Seriously Though, Maybe Get A Switch Stand

Illustration for article titled Seriously Though, Maybe Get A Switch Stand

I’ve had my Nintendo Switch for a little over a year now, but I only just bought a stand for it last week. I shouldn’t have waited so long.


I spend about half of my Switch time playing docked, and the other half in handheld mode. Before last week, when I was in handheld mode, I would play like most people: I’d pick the thing up and play it. I wouldn’t detach the Joy-Con controllers, and I only rarely would combine the Joy-Con onto the grip to form a standard controller.

I’m going to be traveling over the next couple of weeks, first to Austin to do a live Kotaku Splitscreen podcast at South by Southwest, then to San Francisco to cover the Game Developers Conference. On a whim, I decided to order a Hori Switch stand before setting out. I had a hunch I might be glad I had ordered it, and my hunch proved correct.


The Hori stand is pretty inexpensive ($13), and there are a ton of third-party stands like it if you want one with a different design or more features. It lets you prop up your Switch while charging it, which compensates for one of the system’s most glaring design flaws: the fact that it can’t stand on its own with a power cord coming out of the bottom. The stand folds up and is pretty easy to store in a backpack. It seems fairly cheaply made, and it’ll probably break at some point in the next few years, but I bet I’ll get my thirteen bucks’ worth of utility out of it before that happens.

Since I got the stand last weekend, I’ve been using it way more than I even thought I would. I put it on the desk in my hotel room, of course. I stood it up on my tray table on my flight to Austin. On my flight, the stand also doubled as a stand for my Phone when I took a break from games to watch a movie I’d downloaded. I also have been using it in bed, balancing the stand on my stomach as I recline and play Zelda or whatever. (That pose is slightly awkward, since the stand will sometimes collapse, but works better than I would’ve thought, and is easier than traveling with one of these.)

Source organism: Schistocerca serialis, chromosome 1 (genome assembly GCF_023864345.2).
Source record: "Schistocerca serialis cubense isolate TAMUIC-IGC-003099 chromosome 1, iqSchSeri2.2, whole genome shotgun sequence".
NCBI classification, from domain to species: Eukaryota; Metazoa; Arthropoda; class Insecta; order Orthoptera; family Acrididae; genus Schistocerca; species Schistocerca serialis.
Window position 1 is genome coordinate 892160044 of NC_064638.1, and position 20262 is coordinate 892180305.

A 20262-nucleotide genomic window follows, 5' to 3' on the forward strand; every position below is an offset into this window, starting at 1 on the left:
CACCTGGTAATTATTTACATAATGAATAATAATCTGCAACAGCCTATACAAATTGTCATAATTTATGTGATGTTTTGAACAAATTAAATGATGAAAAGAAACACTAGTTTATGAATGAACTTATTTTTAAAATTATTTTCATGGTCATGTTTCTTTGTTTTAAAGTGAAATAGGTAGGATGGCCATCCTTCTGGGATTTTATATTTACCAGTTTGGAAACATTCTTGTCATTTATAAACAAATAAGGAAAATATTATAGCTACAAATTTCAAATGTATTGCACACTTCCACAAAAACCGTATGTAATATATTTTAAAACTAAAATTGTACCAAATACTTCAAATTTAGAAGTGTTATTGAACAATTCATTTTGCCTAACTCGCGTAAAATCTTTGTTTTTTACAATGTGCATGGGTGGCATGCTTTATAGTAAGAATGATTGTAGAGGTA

Artist’s rendition of my in-bed Switch stand setup.
Artist’s rendition of my in-bed Switch stand setup.

As much as I’d grown used to playing the Switch in regular handheld mode, I find that I prefer to play most games with the Joy-Con mounted to a grip. My hands sit on the sticks more comfortably, and while the mounted Joy-Con don’t work as well as the Pro Controller, they feel less awkward in my hands than when they’re on the side of the Switch. It’s also unexpectedly nice not to have to hold up the extra weight of the Switch itself. Fast-paced games like Bayonetta 2 and Mario Kart are significantly easier to play. RPGs like Skyrim and Breath of the Wild feel more comfortable too. It’s also a cinch to play Resident Evil Revelations and Splatoon 2 with split Joy-Con motion controls.


This isn’t a complicated article. My thoughts on this subject aren’t all that nuanced. I bought a stand for my Switch and I like it a lot. Given how cheap these things are and how many options are out there, I recommend getting a stand for your Switch. You might be surprised by how much you like it.

Kotaku Editor-at-Large

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Eh. If I want to put the Switch on a stand I’ll just dock it. My experiences playing in “mini TV mode” haven’t been good: the screen is too small and I have to get real close to see comfortably. In which case, why not just hold it in my hands? #teamHandheld

> I find that I prefer to play most games with the Joy-Con mounted to a grip

Interestingly, I’ve abandoned the grip altogether. When docked I like playing in that Wii-like configuration with a Joy-Con in each hand. It’s pretty relaxing.